We had always had a suspicion that running our business in Thailand was viewed detrimentally by some would be customers. Even if that wasn't the case the constant hassle with visas and work permits, employing (well paying for) four Thai employees we didn't need, me not being able to own more than 49% of the business, hassle with deliveries and Thai customs - it just became too much. And as I approached sixty, the only country where I could work without this hassle was the UK. So, somewhat reluctantly, I returned. It wasn't easy. Leaving nothing here when I first emigrated, I returned to find waving a British passport around did not open any doors. But I persevered, and I now have nice little one bedroom apartment in Ayr, Scotland, and my pride and joy, a small factory for my company.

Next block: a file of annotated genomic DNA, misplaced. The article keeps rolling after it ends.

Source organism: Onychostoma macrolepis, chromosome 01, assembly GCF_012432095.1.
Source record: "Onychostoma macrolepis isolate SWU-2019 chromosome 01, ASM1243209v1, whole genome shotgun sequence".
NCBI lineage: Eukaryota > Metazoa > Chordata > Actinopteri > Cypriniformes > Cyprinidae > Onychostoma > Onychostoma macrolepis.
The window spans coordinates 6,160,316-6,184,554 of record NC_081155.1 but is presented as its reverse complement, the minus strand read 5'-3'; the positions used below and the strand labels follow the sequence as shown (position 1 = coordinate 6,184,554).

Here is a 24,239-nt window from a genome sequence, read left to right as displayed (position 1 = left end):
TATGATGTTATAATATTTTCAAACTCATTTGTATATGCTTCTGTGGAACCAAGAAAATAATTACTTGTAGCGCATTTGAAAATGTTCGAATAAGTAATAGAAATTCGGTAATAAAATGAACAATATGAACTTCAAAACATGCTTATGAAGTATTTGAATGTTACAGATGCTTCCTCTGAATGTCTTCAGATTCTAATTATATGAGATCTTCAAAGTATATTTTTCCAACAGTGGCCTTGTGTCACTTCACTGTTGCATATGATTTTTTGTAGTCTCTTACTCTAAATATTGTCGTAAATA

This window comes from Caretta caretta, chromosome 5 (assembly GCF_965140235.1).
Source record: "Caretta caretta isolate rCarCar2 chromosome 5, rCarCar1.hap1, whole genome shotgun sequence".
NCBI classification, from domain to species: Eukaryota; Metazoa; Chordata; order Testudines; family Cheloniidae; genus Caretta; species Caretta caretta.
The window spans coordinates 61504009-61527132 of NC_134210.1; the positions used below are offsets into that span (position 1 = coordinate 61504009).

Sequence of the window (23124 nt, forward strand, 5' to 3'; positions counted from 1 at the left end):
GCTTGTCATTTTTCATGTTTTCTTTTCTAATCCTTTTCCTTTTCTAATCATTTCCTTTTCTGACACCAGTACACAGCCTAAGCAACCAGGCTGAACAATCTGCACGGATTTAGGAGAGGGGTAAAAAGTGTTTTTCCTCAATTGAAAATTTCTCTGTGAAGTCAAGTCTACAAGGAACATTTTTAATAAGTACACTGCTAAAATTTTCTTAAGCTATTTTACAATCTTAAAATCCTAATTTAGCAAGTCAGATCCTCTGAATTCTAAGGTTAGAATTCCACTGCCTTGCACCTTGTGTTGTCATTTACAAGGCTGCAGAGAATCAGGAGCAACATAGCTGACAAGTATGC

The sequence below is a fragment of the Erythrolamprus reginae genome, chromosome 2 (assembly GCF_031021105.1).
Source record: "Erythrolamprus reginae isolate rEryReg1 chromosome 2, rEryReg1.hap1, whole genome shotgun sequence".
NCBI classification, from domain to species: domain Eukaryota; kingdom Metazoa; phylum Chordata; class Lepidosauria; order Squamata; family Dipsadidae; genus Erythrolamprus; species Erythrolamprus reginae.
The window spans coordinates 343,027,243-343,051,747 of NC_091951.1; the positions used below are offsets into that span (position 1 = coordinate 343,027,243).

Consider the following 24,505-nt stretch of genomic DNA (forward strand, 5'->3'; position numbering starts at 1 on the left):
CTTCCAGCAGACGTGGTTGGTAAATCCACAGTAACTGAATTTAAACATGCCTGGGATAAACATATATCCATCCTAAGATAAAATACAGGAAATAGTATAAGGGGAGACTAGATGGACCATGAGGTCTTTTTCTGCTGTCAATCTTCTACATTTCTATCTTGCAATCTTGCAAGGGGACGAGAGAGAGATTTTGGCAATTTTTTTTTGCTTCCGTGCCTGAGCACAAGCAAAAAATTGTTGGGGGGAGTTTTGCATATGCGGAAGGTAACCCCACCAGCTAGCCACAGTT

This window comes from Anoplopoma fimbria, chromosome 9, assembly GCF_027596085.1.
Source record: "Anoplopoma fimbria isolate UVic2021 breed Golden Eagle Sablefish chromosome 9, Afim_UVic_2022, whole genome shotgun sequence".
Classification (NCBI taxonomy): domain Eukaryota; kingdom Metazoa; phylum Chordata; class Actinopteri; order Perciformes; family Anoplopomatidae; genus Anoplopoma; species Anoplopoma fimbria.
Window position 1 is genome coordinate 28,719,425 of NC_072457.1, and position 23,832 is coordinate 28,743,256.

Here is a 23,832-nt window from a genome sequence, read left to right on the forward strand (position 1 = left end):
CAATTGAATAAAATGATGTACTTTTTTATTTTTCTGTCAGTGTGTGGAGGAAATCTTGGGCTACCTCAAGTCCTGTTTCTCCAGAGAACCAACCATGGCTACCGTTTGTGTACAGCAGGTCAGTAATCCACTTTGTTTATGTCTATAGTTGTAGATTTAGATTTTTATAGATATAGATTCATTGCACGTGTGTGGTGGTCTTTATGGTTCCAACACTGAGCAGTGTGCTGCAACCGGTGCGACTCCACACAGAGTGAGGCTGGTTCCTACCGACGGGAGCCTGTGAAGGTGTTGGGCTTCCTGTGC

And as my third anniversary here approaches, I have been able to move away from the 12 hour days and 7 day weeks (just as we have lockdown and I can't go anywhere!), and spend some time doing other things, such as start writing again. I had a number of other books planned, but settled on a book about opera, or more specifically, operatic tenors, The Forgotten Tenors. The chapters are all mapped out, the preface is finished and Chapter one is almost complete.
Bernardo de Muro
I'm trying to write every few days or so, so hopefully, the book will be completed in four or so months. A nice Christmas gift for all my readers to purchase.
I haven't written anything in my diary since I left for the UK, so I hope that this post will be the start of some more regular posts.
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